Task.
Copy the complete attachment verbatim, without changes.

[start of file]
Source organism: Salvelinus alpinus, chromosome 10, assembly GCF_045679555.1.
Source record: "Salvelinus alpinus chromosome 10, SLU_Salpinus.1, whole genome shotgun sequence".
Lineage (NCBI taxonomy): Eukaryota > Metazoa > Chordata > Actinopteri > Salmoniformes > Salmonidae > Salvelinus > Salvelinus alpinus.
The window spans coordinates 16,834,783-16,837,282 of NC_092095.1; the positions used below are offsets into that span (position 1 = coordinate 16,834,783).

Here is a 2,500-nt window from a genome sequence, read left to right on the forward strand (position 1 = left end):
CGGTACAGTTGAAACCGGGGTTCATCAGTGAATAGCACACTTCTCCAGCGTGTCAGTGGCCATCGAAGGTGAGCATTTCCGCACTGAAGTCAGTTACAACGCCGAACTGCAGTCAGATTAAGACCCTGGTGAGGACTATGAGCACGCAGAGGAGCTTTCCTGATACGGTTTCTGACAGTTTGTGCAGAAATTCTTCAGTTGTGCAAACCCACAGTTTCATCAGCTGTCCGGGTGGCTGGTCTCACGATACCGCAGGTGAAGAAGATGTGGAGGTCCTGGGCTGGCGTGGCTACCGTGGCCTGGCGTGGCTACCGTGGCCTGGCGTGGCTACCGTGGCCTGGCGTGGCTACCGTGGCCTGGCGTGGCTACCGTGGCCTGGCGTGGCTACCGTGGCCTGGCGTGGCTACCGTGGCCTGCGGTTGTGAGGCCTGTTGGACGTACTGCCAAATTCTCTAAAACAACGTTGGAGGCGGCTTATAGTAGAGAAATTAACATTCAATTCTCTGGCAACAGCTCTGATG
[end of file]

Source organism: Salvelinus alpinus, chromosome 10, assembly GCF_045679555.1.
Source record: "Salvelinus alpinus chromosome 10, SLU_Salpinus.1, whole genome shotgun sequence".
Lineage (NCBI taxonomy): Eukaryota > Metazoa > Chordata > Actinopteri > Salmoniformes > Salmonidae > Salvelinus > Salvelinus alpinus.
The window spans coordinates 16,834,783-16,837,282 of NC_092095.1; the positions used below are offsets into that span (position 1 = coordinate 16,834,783).

Here is a 2,500-nt window from a genome sequence, read left to right on the forward strand (position 1 = left end):
CGGTACAGTTGAAACCGGGGTTCATCAGTGAATAGCACACTTCTCCAGCGTGTCAGTGGCCATCGAAGGTGAGCATTTCCGCACTGAAGTCAGTTACAACGCCGAACTGCAGTCAGATTAAGACCCTGGTGAGGACTATGAGCACGCAGAGGAGCTTTCCTGATACGGTTTCTGACAGTTTGTGCAGAAATTCTTCAGTTGTGCAAACCCACAGTTTCATCAGCTGTCCGGGTGGCTGGTCTCACGATACCGCAGGTGAAGAAGATGTGGAGGTCCTGGGCTGGCGTGGCTACCGTGGCCTGGCGTGGCTACCGTGGCCTGGCGTGGCTACCGTGGCCTGGCGTGGCTACCGTGGCCTGGCGTGGCTACCGTGGCCTGGCGTGGCTACCGTGGCCTGGCGTGGCTACCGTGGCCTGCGGTTGTGAGGCCTGTTGGACGTACTGCCAAATTCTCTAAAACAACGTTGGAGGCGGCTTATAGTAGAGAAATTAACATTCAATTCTCTGGCAACAGCTCTGATG